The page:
Heading into the last week of spring turkey season, the ranks of camo clad hunters have thinned considerably. Many have tagged out while others have simply moved on to more pastoral pastimes. Before you know it, another fall hunting season will be at hand, and it’s never too early to begin planning.

Bear season starts Aug. 27. Several hunters reported an “off” year last fall, quite possibly the result of an abundant mast crop — particularly beechnuts. Bears had plenty of natural food to eat and so weren’t coming to bait sites as readily.

That all translates to good news for this season. The beechnut crop tends to alternate, being more abundant in odd years. Assuming there are fewer nuts around this fall, bears may be more inclined to come to baits. Bears went into their dens in good shape, and with fewer bears taken last year, there should be more healthy bears around this fall for all hunters, including houndsmen and those who take bears incidentally while deer hunting.

The expanded archery season for deer starts Sept. 8, followed by the statewide archery season on Sept. 27 and the firearms season on Oct. 29. The mild winter should go a long way toward helping Maine’s deer herd rebound. Deer numbers and success rates should be up, and deer should be in good condition.

Bowhunters get the first crack at fall turkeys, starting Sept. 27 in some districts, and Oct. 6 in the others open to fall turkey hunting, followed by a week of shotgun hunting.

Thanks to several mild, relatively dry springs, the turkey population seems to be on the rebound in established areas, and continues to grow in newer areas.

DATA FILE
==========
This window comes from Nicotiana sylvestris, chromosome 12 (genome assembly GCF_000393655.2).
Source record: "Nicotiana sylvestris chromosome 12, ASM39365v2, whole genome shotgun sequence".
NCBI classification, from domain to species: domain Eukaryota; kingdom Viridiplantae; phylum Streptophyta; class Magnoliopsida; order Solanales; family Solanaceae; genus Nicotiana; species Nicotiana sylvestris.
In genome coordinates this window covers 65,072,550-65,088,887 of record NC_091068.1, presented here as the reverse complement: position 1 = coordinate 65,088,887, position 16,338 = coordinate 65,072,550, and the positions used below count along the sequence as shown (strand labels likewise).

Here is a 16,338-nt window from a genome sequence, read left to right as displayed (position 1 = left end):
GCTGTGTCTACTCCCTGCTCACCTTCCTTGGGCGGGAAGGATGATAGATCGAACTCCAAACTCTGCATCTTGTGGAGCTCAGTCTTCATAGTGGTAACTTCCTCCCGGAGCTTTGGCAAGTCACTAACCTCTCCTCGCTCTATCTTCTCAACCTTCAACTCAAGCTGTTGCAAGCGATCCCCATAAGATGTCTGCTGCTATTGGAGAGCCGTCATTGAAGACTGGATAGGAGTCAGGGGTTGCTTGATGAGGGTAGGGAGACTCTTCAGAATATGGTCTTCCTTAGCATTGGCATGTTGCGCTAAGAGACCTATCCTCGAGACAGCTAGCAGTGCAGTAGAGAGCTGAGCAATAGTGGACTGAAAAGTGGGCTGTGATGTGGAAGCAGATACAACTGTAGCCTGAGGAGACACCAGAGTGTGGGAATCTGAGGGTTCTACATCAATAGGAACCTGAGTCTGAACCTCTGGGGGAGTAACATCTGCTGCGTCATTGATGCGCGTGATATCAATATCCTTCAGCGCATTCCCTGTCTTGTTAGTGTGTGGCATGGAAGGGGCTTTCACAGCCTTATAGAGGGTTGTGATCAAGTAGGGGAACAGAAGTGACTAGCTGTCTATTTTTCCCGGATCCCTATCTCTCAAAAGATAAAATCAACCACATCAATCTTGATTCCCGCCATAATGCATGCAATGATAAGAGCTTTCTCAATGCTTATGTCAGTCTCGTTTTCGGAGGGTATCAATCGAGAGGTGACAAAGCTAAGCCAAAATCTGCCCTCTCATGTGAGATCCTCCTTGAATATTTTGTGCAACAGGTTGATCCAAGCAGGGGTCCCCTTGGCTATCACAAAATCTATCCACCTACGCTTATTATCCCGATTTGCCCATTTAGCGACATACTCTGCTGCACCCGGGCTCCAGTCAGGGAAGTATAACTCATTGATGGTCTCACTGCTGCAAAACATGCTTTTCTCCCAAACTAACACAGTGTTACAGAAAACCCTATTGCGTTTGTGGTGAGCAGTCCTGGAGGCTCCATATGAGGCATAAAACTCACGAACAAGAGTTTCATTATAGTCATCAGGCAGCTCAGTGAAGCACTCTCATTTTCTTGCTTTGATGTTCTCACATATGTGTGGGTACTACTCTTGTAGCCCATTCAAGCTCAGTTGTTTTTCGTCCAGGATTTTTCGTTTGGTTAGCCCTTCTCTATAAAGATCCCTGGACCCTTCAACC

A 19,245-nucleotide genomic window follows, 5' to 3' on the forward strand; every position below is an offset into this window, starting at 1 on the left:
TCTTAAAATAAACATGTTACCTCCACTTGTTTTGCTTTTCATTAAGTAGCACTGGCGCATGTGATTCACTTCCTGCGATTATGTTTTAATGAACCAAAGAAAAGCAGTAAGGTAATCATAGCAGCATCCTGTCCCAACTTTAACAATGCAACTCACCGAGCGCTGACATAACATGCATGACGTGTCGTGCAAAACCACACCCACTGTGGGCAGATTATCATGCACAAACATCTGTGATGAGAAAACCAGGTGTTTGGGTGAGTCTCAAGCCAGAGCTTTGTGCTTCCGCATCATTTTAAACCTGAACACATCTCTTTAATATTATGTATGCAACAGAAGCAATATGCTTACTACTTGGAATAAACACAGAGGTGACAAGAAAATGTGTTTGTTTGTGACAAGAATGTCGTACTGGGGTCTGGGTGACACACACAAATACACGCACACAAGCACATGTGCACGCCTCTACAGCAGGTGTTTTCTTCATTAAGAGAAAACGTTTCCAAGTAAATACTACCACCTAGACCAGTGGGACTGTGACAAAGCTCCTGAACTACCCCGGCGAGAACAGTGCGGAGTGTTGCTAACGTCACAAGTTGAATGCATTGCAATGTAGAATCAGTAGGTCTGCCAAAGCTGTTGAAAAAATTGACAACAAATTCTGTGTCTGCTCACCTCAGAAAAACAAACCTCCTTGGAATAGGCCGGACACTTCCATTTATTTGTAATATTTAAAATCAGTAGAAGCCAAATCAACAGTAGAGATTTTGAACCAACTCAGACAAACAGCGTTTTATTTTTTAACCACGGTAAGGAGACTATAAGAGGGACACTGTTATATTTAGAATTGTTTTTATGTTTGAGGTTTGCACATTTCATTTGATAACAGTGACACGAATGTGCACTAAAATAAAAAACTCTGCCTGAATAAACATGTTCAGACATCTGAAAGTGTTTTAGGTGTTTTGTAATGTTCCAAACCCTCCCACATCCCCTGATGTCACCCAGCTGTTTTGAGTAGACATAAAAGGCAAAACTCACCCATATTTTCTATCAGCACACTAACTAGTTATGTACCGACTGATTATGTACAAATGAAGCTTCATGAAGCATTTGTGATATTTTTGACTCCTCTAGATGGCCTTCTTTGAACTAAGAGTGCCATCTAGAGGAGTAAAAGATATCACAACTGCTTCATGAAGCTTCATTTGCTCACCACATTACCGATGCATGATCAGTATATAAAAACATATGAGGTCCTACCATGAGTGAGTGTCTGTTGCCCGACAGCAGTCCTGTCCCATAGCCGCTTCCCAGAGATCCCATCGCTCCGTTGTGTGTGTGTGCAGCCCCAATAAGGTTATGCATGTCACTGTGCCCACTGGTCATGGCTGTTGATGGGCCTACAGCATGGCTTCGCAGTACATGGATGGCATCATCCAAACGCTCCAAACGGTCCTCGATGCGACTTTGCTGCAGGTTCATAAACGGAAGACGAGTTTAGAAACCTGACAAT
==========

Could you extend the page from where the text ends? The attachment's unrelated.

Early June weather this year will be a big factor in determining how this spring’s hatch goes. Regardless, there should be plenty of birds around for the either-sex season.

Much the same applies to the grouse population. Periodic rain through early May could depress production, but if the weather ever clears up long enough, the birds should be able to brood enough young’uns to adulthood to offer some decent upland gunning.

Meanwhile, woodcock have shown up in fairly decent numbers over the last couple years. Assuming decent hatch and brood success, fall weather will be more of a determining factor in hunting success. Sometimes it takes a good cold snap to drive the migrant birds down. If that happens in mid-to late October, the gunning will be good. By November, many bird hunters have switched over to deer and waterfowl, while others are reluctant to run their dogs during deer season.

Waterfowl hunters may see some changes this fall. The Department of Inland Fisheries and Wildlife has been holding public informational meetings on a proposal to modify the current waterfowl hunting zones, adding a third, coastal zone and moving the current North/South zone line further north. The decision should come by early summer.

Results from the U.S. Fish and Wildlife Service’s annual Waterfowl Breeding Population and Habitat Survey won’t be out until mid- to late July. Preliminary reports indicate the mild winter had some impact on seasonal wetlands with fair to good conditions in central Canada, and heavy spring rains recharging many areas in the East.

For now it’s time to tend to lawns, wet a line or otherwise enjoy summer’s ease. All too soon, however, the northwest winds will carry cool dry air, reminding us it’s time to mend decoy lines, set out scouting cameras and start bending a bow before another season arrives.

Bob Humphrey is a freelance writer and registered Maine Guide who lives in Pownal. He can be contacted at:

[email protected]